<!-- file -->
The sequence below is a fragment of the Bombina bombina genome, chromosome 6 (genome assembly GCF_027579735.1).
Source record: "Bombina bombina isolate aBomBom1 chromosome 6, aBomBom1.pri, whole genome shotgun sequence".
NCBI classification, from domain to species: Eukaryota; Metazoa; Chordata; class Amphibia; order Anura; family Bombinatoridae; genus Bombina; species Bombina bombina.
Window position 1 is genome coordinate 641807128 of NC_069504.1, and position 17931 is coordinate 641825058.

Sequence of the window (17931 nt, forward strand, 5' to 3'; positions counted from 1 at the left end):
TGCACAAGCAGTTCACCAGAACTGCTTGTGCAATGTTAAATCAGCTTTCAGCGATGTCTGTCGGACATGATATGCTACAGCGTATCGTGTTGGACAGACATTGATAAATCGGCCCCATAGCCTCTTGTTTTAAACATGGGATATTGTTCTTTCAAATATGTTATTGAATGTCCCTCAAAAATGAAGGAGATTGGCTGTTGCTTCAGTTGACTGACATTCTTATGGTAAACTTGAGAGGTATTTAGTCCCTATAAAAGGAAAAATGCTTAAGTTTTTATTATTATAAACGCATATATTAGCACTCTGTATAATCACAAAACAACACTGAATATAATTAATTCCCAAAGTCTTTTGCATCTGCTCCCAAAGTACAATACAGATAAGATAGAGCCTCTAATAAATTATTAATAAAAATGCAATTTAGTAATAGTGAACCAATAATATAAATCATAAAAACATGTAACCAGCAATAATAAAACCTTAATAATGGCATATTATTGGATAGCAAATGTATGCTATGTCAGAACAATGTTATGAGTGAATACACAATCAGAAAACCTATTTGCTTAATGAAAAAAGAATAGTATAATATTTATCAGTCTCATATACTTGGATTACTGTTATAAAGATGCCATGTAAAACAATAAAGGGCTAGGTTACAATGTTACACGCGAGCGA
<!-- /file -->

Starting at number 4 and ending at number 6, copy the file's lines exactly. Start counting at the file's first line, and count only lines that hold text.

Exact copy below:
Window position 1 is genome coordinate 641807128 of NC_069504.1, and position 17931 is coordinate 641825058.

Sequence of the window (17931 nt, forward strand, 5' to 3'; positions counted from 1 at the left end):
TGCACAAGCAGTTCACCAGAACTGCTTGTGCAATGTTAAATCAGCTTTCAGCGATGTCTGTCGGACATGATATGCTACAGCGTATCGTGTTGGACAGACATTGATAAATCGGCCCCATAGCCTCTTGTTTTAAACATGGGATATTGTTCTTTCAAATATGTTATTGAATGTCCCTCAAAAATGAAGGAGATTGGCTGTTGCTTCAGTTGACTGACATTCTTATGGTAAACTTGAGAGGTATTTAGTCCCTATAAAAGGAAAAATGCTTAAGTTTTTATTATTATAAACGCATATATTAGCACTCTGTATAATCACAAAACAACACTGAATATAATTAATTCCCAAAGTCTTTTGCATCTGCTCCCAAAGTACAATACAGATAAGATAGAGCCTCTAATAAATTATTAATAAAAATGCAATTTAGTAATAGTGAACCAATAATATAAATCATAAAAACATGTAACCAGCAATAATAAAACCTTAATAATGGCATATTATTGGATAGCAAATGTATGCTATGTCAGAACAATGTTATGAGTGAATACACAATCAGAAAACCTATTTGCTTAATGAAAAAAGAATAGTATAATATTTATCAGTCTCATATACTTGGATTACTGTTATAAAGATGCCATGTAAAACAATAAAGGGCTAGGTTACAATGTTACACGCGAGCGA